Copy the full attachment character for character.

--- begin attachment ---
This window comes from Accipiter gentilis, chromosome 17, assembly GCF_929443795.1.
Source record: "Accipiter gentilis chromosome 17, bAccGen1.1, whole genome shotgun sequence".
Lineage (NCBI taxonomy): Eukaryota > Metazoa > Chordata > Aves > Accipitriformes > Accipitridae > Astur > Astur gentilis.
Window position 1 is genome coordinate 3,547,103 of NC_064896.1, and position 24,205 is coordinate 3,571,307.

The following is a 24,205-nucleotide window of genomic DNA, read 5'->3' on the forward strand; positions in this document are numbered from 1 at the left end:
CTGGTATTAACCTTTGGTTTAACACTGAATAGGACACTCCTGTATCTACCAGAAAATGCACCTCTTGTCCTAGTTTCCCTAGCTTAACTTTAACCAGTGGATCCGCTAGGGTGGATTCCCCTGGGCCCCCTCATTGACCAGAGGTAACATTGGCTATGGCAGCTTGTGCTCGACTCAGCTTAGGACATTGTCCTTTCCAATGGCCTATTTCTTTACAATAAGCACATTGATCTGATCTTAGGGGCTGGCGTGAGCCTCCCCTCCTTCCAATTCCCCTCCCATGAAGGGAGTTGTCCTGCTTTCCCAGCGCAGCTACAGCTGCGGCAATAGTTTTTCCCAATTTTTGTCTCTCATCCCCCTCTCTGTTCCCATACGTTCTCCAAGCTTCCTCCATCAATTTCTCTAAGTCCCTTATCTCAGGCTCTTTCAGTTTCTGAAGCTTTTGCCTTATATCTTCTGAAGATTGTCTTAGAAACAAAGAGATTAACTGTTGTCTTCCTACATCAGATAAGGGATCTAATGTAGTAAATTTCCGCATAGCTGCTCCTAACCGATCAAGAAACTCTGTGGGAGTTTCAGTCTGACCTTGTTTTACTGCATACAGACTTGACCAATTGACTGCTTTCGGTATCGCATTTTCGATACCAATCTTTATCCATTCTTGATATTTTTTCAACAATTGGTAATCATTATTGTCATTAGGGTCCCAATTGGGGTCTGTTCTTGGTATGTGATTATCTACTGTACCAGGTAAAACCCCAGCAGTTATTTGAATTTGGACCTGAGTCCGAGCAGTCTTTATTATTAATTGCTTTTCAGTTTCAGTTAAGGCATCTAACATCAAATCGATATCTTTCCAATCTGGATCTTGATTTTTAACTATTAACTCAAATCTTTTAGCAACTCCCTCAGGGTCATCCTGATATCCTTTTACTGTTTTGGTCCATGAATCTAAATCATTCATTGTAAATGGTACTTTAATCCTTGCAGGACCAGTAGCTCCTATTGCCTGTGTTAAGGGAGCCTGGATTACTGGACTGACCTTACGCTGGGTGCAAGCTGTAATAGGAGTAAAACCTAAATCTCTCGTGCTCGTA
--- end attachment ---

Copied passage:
This window comes from Accipiter gentilis, chromosome 17, assembly GCF_929443795.1.
Source record: "Accipiter gentilis chromosome 17, bAccGen1.1, whole genome shotgun sequence".
Lineage (NCBI taxonomy): Eukaryota > Metazoa > Chordata > Aves > Accipitriformes > Accipitridae > Astur > Astur gentilis.
Window position 1 is genome coordinate 3,547,103 of NC_064896.1, and position 24,205 is coordinate 3,571,307.

The following is a 24,205-nucleotide window of genomic DNA, read 5'->3' on the forward strand; positions in this document are numbered from 1 at the left end:
CTGGTATTAACCTTTGGTTTAACACTGAATAGGACACTCCTGTATCTACCAGAAAATGCACCTCTTGTCCTAGTTTCCCTAGCTTAACTTTAACCAGTGGATCCGCTAGGGTGGATTCCCCTGGGCCCCCTCATTGACCAGAGGTAACATTGGCTATGGCAGCTTGTGCTCGACTCAGCTTAGGACATTGTCCTTTCCAATGGCCTATTTCTTTACAATAAGCACATTGATCTGATCTTAGGGGCTGGCGTGAGCCTCCCCTCCTTCCAATTCCCCTCCCATGAAGGGAGTTGTCCTGCTTTCCCAGCGCAGCTACAGCTGCGGCAATAGTTTTTCCCAATTTTTGTCTCTCATCCCCCTCTCTGTTCCCATACGTTCTCCAAGCTTCCTCCATCAATTTCTCTAAGTCCCTTATCTCAGGCTCTTTCAGTTTCTGAAGCTTTTGCCTTATATCTTCTGAAGATTGTCTTAGAAACAAAGAGATTAACTGTTGTCTTCCTACATCAGATAAGGGATCTAATGTAGTAAATTTCCGCATAGCTGCTCCTAACCGATCAAGAAACTCTGTGGGAGTTTCAGTCTGACCTTGTTTTACTGCATACAGACTTGACCAATTGACTGCTTTCGGTATCGCATTTTCGATACCAATCTTTATCCATTCTTGATATTTTTTCAACAATTGGTAATCATTATTGTCATTAGGGTCCCAATTGGGGTCTGTTCTTGGTATGTGATTATCTACTGTACCAGGTAAAACCCCAGCAGTTATTTGAATTTGGACCTGAGTCCGAGCAGTCTTTATTATTAATTGCTTTTCAGTTTCAGTTAAGGCATCTAACATCAAATCGATATCTTTCCAATCTGGATCTTGATTTTTAACTATTAACTCAAATCTTTTAGCAACTCCCTCAGGGTCATCCTGATATCCTTTTACTGTTTTGGTCCATGAATCTAAATCATTCATTGTAAATGGTACTTTAATCCTTGCAGGACCAGTAGCTCCTATTGCCTGTGTTAAGGGAGCCTGGATTACTGGACTGACCTTACGCTGGGTGCAAGCTGTAATAGGAGTAAAACCTAAATCTCTCGTGCTCGTA